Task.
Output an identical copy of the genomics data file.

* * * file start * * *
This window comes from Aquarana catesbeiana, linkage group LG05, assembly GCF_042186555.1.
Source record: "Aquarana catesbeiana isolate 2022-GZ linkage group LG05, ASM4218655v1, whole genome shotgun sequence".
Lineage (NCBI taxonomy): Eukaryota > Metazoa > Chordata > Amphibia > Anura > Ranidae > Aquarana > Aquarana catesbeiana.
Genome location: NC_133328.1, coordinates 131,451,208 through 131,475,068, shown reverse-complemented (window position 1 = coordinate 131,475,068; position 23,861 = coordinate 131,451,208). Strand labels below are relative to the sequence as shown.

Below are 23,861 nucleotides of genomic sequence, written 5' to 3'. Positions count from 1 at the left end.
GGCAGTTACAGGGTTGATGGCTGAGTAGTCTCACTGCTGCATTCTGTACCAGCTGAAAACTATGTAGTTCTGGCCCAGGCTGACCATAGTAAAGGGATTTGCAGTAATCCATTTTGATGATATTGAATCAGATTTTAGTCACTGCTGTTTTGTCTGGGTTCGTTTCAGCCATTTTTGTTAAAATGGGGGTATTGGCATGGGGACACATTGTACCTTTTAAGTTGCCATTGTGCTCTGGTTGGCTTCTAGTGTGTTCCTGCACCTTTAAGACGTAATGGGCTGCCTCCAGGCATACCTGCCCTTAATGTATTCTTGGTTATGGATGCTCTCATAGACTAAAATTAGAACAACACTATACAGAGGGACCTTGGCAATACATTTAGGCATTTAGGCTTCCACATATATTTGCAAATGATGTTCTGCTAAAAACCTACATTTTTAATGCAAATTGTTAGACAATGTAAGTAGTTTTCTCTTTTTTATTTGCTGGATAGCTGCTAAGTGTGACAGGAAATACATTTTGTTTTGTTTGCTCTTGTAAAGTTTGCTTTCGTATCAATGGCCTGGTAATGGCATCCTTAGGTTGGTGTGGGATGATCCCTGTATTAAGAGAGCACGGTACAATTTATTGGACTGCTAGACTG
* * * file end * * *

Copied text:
This window comes from Aquarana catesbeiana, linkage group LG05, assembly GCF_042186555.1.
Source record: "Aquarana catesbeiana isolate 2022-GZ linkage group LG05, ASM4218655v1, whole genome shotgun sequence".
Lineage (NCBI taxonomy): Eukaryota > Metazoa > Chordata > Amphibia > Anura > Ranidae > Aquarana > Aquarana catesbeiana.
Genome location: NC_133328.1, coordinates 131,451,208 through 131,475,068, shown reverse-complemented (window position 1 = coordinate 131,475,068; position 23,861 = coordinate 131,451,208). Strand labels below are relative to the sequence as shown.

Below are 23,861 nucleotides of genomic sequence, written 5' to 3'. Positions count from 1 at the left end.
GGCAGTTACAGGGTTGATGGCTGAGTAGTCTCACTGCTGCATTCTGTACCAGCTGAAAACTATGTAGTTCTGGCCCAGGCTGACCATAGTAAAGGGATTTGCAGTAATCCATTTTGATGATATTGAATCAGATTTTAGTCACTGCTGTTTTGTCTGGGTTCGTTTCAGCCATTTTTGTTAAAATGGGGGTATTGGCATGGGGACACATTGTACCTTTTAAGTTGCCATTGTGCTCTGGTTGGCTTCTAGTGTGTTCCTGCACCTTTAAGACGTAATGGGCTGCCTCCAGGCATACCTGCCCTTAATGTATTCTTGGTTATGGATGCTCTCATAGACTAAAATTAGAACAACACTATACAGAGGGACCTTGGCAATACATTTAGGCATTTAGGCTTCCACATATATTTGCAAATGATGTTCTGCTAAAAACCTACATTTTTAATGCAAATTGTTAGACAATGTAAGTAGTTTTCTCTTTTTTATTTGCTGGATAGCTGCTAAGTGTGACAGGAAATACATTTTGTTTTGTTTGCTCTTGTAAAGTTTGCTTTCGTATCAATGGCCTGGTAATGGCATCCTTAGGTTGGTGTGGGATGATCCCTGTATTAAGAGAGCACGGTACAATTTATTGGACTGCTAGACTG